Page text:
Much of the cut and thrust of politics is predictable – we’re the only ones with Britain’s interests in mind – no, we are. Par for the course.
Deputy Prime Minister Nick Clegg has hit out at advocates of the UK leaving the EU, accusing them of being “deeply unpatriotic” … membership of the EU was “right for Britain”, he argued, and his was a “pro-British position”.
If by “pro-British”, he meant good for Britain in the long term, then that’s an argument for another post. I’d like to stick to the charge “unpatriotic” – can we examine it?
Unpatriotic to whom? Certainly unpatriotic to the position of the government on the EU, certainly unpatriotic to the EU itself, its heads and all it stands for – yes – but unpatriotic to one’s own country?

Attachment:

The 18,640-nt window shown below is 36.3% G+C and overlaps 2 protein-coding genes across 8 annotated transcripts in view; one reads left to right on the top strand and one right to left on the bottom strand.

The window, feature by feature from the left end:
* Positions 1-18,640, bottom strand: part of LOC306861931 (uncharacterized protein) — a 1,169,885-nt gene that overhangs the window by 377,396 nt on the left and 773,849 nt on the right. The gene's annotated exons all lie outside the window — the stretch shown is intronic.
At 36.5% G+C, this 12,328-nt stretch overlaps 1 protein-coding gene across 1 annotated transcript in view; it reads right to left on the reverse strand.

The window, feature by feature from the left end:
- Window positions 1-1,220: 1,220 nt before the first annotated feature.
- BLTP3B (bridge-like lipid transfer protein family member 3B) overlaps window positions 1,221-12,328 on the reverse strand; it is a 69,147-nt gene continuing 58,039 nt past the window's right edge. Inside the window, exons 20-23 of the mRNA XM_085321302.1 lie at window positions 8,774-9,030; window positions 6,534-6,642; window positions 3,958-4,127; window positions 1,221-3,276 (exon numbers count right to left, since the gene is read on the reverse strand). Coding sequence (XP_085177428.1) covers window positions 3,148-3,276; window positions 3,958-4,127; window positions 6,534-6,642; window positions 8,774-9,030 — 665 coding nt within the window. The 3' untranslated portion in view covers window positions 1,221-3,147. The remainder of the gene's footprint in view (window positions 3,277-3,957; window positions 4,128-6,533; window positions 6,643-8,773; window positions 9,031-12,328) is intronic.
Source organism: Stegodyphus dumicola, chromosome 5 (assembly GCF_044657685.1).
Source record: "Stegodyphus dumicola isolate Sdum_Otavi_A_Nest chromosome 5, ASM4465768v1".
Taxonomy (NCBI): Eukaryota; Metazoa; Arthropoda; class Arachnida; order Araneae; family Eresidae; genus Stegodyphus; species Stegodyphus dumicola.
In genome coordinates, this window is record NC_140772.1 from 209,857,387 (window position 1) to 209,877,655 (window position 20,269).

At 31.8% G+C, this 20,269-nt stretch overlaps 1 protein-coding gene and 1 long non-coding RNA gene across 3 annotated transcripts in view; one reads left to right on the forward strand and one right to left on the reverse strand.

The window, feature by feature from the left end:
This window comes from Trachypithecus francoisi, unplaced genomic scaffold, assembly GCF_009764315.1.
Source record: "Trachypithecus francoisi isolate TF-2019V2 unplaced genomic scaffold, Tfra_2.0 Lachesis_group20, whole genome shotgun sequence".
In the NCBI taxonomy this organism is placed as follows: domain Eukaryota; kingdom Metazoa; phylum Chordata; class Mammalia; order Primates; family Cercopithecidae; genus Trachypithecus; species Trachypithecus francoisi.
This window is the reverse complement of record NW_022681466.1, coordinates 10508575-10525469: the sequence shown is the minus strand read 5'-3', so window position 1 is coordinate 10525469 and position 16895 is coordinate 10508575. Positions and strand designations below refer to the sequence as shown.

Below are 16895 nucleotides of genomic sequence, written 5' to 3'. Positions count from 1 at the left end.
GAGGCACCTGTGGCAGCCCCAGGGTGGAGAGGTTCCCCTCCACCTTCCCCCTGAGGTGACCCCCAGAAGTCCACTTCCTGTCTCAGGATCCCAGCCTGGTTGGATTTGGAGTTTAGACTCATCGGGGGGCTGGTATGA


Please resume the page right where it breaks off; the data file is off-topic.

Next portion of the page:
And does he honestly – not just in his spin – interpret, in that brain of his, selling out the country’s ability to make its own laws as “patriotic”? People, including me, dismiss Clegg too often without taking him to task for his statements – really pinning him down and asking him to explain what he means by “patriotic”.
Because, as the weekend showed, most people do feel patriotic to our country and to our people and do not feel that towards a foreign body consuming it. If you take the combined Tory and UKIP vote and place it against the other two – there’s my basis for saying that.
One tweet said:
Plus student fees, one would have thought.